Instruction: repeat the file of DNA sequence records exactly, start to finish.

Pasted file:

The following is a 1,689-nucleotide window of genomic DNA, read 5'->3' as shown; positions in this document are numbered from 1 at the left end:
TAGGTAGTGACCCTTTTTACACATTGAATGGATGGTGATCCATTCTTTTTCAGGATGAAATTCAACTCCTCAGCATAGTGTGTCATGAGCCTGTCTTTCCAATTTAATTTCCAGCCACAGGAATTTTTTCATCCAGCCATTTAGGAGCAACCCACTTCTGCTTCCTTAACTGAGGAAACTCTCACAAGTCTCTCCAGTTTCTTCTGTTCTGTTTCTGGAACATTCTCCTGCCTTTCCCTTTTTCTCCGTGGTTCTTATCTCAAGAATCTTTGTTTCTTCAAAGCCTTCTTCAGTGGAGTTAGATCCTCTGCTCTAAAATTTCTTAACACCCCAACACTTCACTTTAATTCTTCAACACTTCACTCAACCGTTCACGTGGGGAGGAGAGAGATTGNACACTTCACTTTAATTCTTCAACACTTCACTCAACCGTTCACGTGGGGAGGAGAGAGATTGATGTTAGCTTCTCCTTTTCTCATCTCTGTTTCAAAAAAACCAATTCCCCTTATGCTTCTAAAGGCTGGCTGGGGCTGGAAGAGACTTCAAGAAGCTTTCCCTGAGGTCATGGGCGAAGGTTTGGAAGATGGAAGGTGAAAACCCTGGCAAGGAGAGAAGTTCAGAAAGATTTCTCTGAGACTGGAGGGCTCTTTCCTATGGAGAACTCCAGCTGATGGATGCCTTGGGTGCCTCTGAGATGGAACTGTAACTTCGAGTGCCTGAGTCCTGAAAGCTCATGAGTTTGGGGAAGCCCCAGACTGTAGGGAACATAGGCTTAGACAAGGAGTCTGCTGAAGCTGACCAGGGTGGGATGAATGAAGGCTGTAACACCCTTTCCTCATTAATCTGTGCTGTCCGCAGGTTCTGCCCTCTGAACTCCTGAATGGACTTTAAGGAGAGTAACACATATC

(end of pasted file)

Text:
The following is a 1,689-nucleotide window of genomic DNA, read 5'->3' as shown; positions in this document are numbered from 1 at the left end:
TAGGTAGTGACCCTTTTTACACATTGAATGGATGGTGATCCATTCTTTTTCAGGATGAAATTCAACTCCTCAGCATAGTGTGTCATGAGCCTGTCTTTCCAATTTAATTTCCAGCCACAGGAATTTTTTCATCCAGCCATTTAGGAGCAACCCACTTCTGCTTCCTTAACTGAGGAAACTCTCACAAGTCTCTCCAGTTTCTTCTGTTCTGTTTCTGGAACATTCTCCTGCCTTTCCCTTTTTCTCCGTGGTTCTTATCTCAAGAATCTTTGTTTCTTCAAAGCCTTCTTCAGTGGAGTTAGATCCTCTGCTCTAAAATTTCTTAACACCCCAACACTTCACTTTAATTCTTCAACACTTCACTCAACCGTTCACGTGGGGAGGAGAGAGATTGNACACTTCACTTTAATTCTTCAACACTTCACTCAACCGTTCACGTGGGGAGGAGAGAGATTGATGTTAGCTTCTCCTTTTCTCATCTCTGTTTCAAAAAAACCAATTCCCCTTATGCTTCTAAAGGCTGGCTGGGGCTGGAAGAGACTTCAAGAAGCTTTCCCTGAGGTCATGGGCGAAGGTTTGGAAGATGGAAGGTGAAAACCCTGGCAAGGAGAGAAGTTCAGAAAGATTTCTCTGAGACTGGAGGGCTCTTTCCTATGGAGAACTCCAGCTGATGGATGCCTTGGGTGCCTCTGAGATGGAACTGTAACTTCGAGTGCCTGAGTCCTGAAAGCTCATGAGTTTGGGGAAGCCCCAGACTGTAGGGAACATAGGCTTAGACAAGGAGTCTGCTGAAGCTGACCAGGGTGGGATGAATGAAGGCTGTAACACCCTTTCCTCATTAATCTGTGCTGTCCGCAGGTTCTGCCCTCTGAACTCCTGAATGGACTTTAAGGAGAGTAACACATATC